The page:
The preferred bidder for an £80m contract to run community healthcare services in parts of North and East Yorkshire has been revealed.
York Teaching Hospital NHS Foundation Trust in July revealed it was pulling out of the process to renew its community health services contract with NHS Scarborough and Ryedale Clinical Commissioning Group (CCG), in a move that could see more than 200 NHS workers transferred to a new organisation.
The trust’s chief executive Patrick Crowley said in a letter to staff that it had reluctantly reached the conclusion that the expectations of the service contract, and timescales for delivery, would place an “unreasonable degree of financial risk” on the trust.
And the CCG yesterday announced Humber NHS Foundation Trust as its preferred bidder to deliver the Integrated Prevention, Community Care and Support service for Adults contract.
The contract is worth £80.6m and has the potential to run for up to seven years.
It covers community nursing, physiotherapy, specialist nursing and other therapies in the first year, and continuing healthcare assessments, frailty, and elderly medicine outpatients from the second year of the contract.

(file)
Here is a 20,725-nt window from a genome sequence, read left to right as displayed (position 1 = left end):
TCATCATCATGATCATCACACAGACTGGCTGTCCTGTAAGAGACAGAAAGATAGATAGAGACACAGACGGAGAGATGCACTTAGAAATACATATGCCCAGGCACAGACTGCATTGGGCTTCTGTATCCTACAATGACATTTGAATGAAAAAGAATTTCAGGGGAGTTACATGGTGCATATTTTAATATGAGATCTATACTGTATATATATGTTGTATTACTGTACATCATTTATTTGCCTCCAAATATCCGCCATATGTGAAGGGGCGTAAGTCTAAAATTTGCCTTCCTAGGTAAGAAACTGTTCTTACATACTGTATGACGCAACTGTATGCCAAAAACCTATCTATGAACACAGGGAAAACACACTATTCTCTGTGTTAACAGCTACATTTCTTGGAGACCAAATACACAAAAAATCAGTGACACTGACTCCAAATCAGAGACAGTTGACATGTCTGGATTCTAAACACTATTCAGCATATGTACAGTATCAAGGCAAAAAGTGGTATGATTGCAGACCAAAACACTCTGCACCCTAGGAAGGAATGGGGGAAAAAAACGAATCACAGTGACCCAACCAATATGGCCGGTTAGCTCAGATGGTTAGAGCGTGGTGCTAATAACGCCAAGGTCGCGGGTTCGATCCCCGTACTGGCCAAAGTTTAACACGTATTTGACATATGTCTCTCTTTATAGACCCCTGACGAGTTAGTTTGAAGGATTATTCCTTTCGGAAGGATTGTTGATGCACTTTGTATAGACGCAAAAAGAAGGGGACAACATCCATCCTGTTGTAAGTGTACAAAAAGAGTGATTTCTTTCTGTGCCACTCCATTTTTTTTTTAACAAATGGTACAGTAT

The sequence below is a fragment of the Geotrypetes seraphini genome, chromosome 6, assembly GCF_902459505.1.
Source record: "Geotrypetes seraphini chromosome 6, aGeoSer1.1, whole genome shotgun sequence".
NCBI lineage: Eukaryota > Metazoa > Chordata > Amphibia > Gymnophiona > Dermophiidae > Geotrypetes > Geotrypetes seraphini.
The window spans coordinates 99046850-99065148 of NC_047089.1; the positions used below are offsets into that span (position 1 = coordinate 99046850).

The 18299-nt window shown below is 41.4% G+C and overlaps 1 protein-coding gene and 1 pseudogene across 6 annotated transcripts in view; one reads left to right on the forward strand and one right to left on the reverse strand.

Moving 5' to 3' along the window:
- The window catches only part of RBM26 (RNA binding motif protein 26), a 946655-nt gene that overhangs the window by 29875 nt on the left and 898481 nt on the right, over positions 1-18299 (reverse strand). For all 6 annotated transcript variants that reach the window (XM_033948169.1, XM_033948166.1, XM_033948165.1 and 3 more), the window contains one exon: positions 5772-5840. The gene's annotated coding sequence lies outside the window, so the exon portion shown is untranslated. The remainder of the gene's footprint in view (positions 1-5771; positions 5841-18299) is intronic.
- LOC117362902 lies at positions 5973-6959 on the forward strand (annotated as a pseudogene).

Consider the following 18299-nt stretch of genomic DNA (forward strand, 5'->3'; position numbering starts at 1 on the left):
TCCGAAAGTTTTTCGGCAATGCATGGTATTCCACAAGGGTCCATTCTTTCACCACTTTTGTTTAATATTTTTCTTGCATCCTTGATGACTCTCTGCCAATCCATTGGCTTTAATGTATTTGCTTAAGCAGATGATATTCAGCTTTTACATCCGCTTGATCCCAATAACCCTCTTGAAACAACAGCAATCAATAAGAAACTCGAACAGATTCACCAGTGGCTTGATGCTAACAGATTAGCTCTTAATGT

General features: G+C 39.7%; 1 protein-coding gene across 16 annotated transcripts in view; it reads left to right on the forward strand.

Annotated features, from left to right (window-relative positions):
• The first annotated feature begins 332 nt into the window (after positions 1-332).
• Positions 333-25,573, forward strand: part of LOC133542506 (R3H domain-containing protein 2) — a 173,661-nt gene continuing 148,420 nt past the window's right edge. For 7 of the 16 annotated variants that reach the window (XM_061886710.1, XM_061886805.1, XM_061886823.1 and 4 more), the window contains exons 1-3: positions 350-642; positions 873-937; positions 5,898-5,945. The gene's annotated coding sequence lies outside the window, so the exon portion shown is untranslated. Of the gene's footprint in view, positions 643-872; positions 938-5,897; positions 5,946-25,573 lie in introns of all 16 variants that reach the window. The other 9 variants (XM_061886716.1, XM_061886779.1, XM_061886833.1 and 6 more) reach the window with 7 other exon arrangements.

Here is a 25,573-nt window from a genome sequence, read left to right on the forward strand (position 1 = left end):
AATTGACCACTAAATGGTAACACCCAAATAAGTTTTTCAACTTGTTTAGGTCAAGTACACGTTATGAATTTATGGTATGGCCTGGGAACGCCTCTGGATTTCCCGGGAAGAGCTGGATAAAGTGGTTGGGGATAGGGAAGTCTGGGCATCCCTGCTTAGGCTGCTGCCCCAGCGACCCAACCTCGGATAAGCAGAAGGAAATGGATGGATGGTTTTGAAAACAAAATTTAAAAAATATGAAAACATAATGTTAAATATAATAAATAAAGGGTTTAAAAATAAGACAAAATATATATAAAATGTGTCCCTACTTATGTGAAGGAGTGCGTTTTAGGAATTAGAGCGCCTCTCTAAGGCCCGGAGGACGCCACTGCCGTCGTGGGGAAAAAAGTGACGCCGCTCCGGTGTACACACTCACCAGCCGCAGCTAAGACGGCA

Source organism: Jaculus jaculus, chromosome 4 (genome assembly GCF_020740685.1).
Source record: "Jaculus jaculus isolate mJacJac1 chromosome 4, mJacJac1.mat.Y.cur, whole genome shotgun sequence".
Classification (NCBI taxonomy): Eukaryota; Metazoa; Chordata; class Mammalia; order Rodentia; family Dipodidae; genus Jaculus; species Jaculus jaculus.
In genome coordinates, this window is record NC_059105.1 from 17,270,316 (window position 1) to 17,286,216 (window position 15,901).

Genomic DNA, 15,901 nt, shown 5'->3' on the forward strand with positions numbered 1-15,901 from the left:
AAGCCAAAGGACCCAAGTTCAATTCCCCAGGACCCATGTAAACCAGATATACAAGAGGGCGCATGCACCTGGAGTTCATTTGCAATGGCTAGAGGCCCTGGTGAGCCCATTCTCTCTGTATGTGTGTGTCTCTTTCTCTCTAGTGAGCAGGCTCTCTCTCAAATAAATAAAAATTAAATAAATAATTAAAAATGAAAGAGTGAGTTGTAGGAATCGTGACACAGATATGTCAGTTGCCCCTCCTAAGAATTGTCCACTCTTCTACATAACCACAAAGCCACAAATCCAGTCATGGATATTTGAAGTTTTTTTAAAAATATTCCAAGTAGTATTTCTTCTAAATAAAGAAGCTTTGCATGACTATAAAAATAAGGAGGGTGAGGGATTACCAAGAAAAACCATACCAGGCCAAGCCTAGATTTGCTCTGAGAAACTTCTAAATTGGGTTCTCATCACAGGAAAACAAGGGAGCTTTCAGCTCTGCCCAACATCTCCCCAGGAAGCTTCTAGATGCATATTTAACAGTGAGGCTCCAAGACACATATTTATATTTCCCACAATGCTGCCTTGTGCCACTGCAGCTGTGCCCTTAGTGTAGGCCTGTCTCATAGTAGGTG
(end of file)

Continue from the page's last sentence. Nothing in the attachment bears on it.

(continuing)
Two other organisations had been “invited to remain” involved in the tendering process, and put forward more detailed delivery proposal, following an initial procurement exercise by the CCG, but the Humber NHS trust's bid has now been chosen.
Simon Cox, the CCG’s chief officer, said: “Humber NHS Foundation Trust put forward an excellent model which aligns strongly with the CCG’s vision for community services.
“They propose that person-centred care focusing on prevention, health promotion and wellbeing, led by primary care with an integrated primary/community/social care team is the default for patients.”
It is believed that up to 240 people working on York’s current contract could be transferred to the winning bidder when they take over the services.
Nigel Ayre, Healthwatch North Yorkshire delivery manager, said: “While the existing provider of services chose not to be part of the procurement we were reassured to see a number of high profile bidders engaged in the process.
“The NHS faces significantly financial challenge and new and more efficient ways of working will be essential in terms of ensuring we can maintain a high quality of care for residents.”
Michele Moran, chief executive of the Humber trust, said she was “thrilled” to be chosen as the preferred provider.